Tuesday, January 13, 2015
Aspiring to Not Throw in the Towel
I've been working and reworking my novel-in-progress for the better part of the last seven years. Yes, you read it correctly: SEVEN years. I know...many authors--famous ones at that--have worked longer and harder on more significant pieces of literature. But I'm wondering...should I continue?
I'm now rewriting the entire novel because I'm at a different place than I was when I first set out to write the thing. I've unearthed more interesting plot lines and characters. I no longer want to say what I wanted to say seven years ago. Is this normal? I wonder if the authors who've gone before me faced the same issues--that they weren't the same people they were when they began the adventure of writing their novel?
Advice I've read and heard from others keeps playing over and over in my mind. Like, "the only difference between a published author and an unpublished one is perseverance." I wonder, is that the case with me? Am I just losing steam, or have I really lost interest in the topic(s) of my novel? I don't think I agree with the latter. I think I still like my characters, I'm still interested in the story line, so it must be the former. I'm just losing steam. And I write and say this after I've gotten a lot of writing done in the past few weeks. It's first-draft, rough babble, but at least it's down on paper and I have a mound of clay with which to work. Still, the process of rewriting a novel is daunting.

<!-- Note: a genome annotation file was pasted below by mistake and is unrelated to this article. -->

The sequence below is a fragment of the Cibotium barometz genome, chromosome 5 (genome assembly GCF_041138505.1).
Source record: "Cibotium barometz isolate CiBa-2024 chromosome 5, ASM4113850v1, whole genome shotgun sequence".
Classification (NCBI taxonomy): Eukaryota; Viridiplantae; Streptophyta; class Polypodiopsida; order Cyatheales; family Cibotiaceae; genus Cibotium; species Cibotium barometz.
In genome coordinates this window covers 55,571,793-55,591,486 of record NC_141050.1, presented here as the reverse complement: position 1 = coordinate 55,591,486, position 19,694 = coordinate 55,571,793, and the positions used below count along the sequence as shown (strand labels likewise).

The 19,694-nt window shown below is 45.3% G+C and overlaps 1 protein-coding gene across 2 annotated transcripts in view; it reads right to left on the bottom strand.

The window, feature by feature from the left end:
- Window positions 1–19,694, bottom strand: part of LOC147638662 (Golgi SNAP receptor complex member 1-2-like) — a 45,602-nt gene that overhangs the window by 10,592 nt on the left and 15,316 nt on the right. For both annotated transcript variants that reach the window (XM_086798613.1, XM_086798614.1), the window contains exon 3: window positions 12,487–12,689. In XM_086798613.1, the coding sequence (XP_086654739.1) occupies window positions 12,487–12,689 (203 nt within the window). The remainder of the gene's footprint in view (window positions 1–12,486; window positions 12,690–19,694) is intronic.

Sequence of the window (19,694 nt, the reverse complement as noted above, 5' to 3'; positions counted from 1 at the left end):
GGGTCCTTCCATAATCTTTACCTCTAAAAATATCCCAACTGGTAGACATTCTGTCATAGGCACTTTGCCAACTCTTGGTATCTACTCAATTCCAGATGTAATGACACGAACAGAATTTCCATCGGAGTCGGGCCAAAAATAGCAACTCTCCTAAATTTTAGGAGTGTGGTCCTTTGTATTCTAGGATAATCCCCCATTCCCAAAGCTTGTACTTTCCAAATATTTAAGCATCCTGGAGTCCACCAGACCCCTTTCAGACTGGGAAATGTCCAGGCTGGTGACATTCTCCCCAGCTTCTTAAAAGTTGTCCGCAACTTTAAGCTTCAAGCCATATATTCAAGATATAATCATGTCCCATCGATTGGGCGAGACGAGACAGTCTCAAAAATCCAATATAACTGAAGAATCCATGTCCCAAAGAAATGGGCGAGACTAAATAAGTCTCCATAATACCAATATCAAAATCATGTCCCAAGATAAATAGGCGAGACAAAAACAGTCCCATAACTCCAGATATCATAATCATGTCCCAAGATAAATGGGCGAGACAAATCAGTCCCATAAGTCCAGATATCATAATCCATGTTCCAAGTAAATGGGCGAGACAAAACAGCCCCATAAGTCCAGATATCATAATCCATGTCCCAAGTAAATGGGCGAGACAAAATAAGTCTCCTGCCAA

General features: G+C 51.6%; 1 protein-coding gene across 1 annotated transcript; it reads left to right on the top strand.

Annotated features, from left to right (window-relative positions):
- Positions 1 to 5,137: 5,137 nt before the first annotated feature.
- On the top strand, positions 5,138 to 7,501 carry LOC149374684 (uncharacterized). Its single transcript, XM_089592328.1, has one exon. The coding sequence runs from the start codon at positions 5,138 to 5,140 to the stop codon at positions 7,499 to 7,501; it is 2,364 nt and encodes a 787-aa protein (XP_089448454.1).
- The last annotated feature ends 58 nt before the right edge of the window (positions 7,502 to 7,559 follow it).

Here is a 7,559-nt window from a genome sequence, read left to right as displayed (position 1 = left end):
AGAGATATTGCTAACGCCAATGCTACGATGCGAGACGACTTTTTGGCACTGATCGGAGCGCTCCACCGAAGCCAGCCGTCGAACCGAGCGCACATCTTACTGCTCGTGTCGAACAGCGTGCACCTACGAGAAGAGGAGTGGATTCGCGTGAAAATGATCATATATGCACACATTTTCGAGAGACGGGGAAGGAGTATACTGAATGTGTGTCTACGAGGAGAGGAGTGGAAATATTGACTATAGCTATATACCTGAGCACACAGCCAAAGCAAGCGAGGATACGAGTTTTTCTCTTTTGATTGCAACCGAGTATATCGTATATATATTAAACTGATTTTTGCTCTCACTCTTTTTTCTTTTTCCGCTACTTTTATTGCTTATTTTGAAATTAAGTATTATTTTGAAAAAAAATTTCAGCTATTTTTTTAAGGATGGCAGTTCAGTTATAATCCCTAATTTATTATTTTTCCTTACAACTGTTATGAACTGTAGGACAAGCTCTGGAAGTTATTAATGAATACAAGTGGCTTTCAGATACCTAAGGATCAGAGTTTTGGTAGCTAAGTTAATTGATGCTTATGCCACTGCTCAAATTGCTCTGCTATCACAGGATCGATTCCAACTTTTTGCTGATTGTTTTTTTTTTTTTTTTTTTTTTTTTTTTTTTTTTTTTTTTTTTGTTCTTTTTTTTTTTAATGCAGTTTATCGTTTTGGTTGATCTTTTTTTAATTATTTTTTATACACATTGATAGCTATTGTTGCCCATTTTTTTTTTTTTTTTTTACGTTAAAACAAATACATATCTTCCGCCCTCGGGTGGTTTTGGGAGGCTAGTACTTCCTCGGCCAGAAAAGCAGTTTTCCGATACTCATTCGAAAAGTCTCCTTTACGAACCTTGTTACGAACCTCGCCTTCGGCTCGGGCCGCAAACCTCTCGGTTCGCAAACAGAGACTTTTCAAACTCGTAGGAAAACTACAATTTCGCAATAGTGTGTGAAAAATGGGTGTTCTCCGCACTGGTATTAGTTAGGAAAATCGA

In my Internet search for some sign of whether or not I should continue, I found this:
And I found a great web site for writers called The Review Review. It's edited/owned by Becky Tuch and you can find it here: www.thereviewreview.net.
This site has many articles related to writing, the writing life, magazines where one can submit, etc. The editor, Becky Tuch, penned an article about just what I've been feeling lately--about how many writers get to the point where they just want to quit because they've faced so much rejection, or because they feel their well has run dry, whatever. I'm hoping you can follow this link and read the article here: http://www.thereviewreview.net/publishing-tips/quitting-writing-i-cant-go-ill-go#.
I've recently shared my story outline with my eldest daughter, who is an avid reader who is sixteen years old. She likes it. She's jazzed to read it, so because of her excitement and my recent discovery of cyberspace commiseration, I'm going to soldier on. It gives me some hope, something to go on, something that tells me to keep plugging away. At least I know I'm not alone. I'm actually in good company.